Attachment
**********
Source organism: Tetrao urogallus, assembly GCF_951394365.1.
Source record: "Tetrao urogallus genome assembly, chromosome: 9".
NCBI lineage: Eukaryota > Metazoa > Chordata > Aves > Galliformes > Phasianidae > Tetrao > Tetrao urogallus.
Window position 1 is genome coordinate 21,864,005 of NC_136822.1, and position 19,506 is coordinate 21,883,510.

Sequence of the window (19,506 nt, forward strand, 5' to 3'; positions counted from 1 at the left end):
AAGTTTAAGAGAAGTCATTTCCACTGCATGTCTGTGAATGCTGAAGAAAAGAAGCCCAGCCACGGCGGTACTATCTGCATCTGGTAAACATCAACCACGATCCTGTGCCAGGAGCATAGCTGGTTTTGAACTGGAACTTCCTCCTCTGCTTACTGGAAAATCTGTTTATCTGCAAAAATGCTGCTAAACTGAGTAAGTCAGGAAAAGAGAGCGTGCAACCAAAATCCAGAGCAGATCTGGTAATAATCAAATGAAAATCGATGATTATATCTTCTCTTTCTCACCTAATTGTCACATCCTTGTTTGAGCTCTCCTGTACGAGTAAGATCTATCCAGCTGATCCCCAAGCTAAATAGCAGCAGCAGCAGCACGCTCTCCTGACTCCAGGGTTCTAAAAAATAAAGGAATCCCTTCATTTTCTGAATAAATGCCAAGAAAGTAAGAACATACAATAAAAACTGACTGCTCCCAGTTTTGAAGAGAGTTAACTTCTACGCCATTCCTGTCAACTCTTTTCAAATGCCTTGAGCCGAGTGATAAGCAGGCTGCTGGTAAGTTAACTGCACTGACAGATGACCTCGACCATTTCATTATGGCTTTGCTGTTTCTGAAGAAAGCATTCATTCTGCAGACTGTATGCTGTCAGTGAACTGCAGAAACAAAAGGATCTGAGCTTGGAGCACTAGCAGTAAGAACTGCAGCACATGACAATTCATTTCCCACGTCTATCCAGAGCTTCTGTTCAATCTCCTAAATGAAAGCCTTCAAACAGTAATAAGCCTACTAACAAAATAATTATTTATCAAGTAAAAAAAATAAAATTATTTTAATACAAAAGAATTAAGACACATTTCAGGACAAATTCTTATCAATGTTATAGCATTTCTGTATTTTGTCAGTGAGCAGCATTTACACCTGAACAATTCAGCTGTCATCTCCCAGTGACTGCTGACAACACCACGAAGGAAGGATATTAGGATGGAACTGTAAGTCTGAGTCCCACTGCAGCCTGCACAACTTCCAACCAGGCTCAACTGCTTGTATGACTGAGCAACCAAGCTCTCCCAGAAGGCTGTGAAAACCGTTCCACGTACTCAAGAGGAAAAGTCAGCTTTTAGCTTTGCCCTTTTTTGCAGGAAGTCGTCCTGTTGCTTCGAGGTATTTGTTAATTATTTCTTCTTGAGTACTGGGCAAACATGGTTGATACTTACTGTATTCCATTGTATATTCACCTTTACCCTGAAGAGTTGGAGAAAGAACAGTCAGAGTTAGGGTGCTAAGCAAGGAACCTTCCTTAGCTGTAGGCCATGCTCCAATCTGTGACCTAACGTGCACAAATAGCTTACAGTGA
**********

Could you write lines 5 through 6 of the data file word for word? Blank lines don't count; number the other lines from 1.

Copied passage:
Sequence of the window (19,506 nt, forward strand, 5' to 3'; positions counted from 1 at the left end):
AAGTTTAAGAGAAGTCATTTCCACTGCATGTCTGTGAATGCTGAAGAAAAGAAGCCCAGCCACGGCGGTACTATCTGCATCTGGTAAACATCAACCACGATCCTGTGCCAGGAGCATAGCTGGTTTTGAACTGGAACTTCCTCCTCTGCTTACTGGAAAATCTGTTTATCTGCAAAAATGCTGCTAAACTGAGTAAGTCAGGAAAAGAGAGCGTGCAACCAAAATCCAGAGCAGATCTGGTAATAATCAAATGAAAATCGATGATTATATCTTCTCTTTCTCACCTAATTGTCACATCCTTGTTTGAGCTCTCCTGTACGAGTAAGATCTATCCAGCTGATCCCCAAGCTAAATAGCAGCAGCAGCAGCACGCTCTCCTGACTCCAGGGTTCTAAAAAATAAAGGAATCCCTTCATTTTCTGAATAAATGCCAAGAAAGTAAGAACATACAATAAAAACTGACTGCTCCCAGTTTTGAAGAGAGTTAACTTCTACGCCATTCCTGTCAACTCTTTTCAAATGCCTTGAGCCGAGTGATAAGCAGGCTGCTGGTAAGTTAACTGCACTGACAGATGACCTCGACCATTTCATTATGGCTTTGCTGTTTCTGAAGAAAGCATTCATTCTGCAGACTGTATGCTGTCAGTGAACTGCAGAAACAAAAGGATCTGAGCTTGGAGCACTAGCAGTAAGAACTGCAGCACATGACAATTCATTTCCCACGTCTATCCAGAGCTTCTGTTCAATCTCCTAAATGAAAGCCTTCAAACAGTAATAAGCCTACTAACAAAATAATTATTTATCAAGTAAAAAAAATAAAATTATTTTAATACAAAAGAATTAAGACACATTTCAGGACAAATTCTTATCAATGTTATAGCATTTCTGTATTTTGTCAGTGAGCAGCATTTACACCTGAACAATTCAGCTGTCATCTCCCAGTGACTGCTGACAACACCACGAAGGAAGGATATTAGGATGGAACTGTAAGTCTGAGTCCCACTGCAGCCTGCACAACTTCCAACCAGGCTCAACTGCTTGTATGACTGAGCAACCAAGCTCTCCCAGAAGGCTGTGAAAACCGTTCCACGTACTCAAGAGGAAAAGTCAGCTTTTAGCTTTGCCCTTTTTTGCAGGAAGTCGTCCTGTTGCTTCGAGGTATTTGTTAATTATTTCTTCTTGAGTACTGGGCAAACATGGTTGATACTTACTGTATTCCATTGTATATTCACCTTTACCCTGAAGAGTTGGAGAAAGAACAGTCAGAGTTAGGGTGCTAAGCAAGGAACCTTCCTTAGCTGTAGGCCATGCTCCAATCTGTGACCTAACGTGCACAAATAGCTTACAGTGA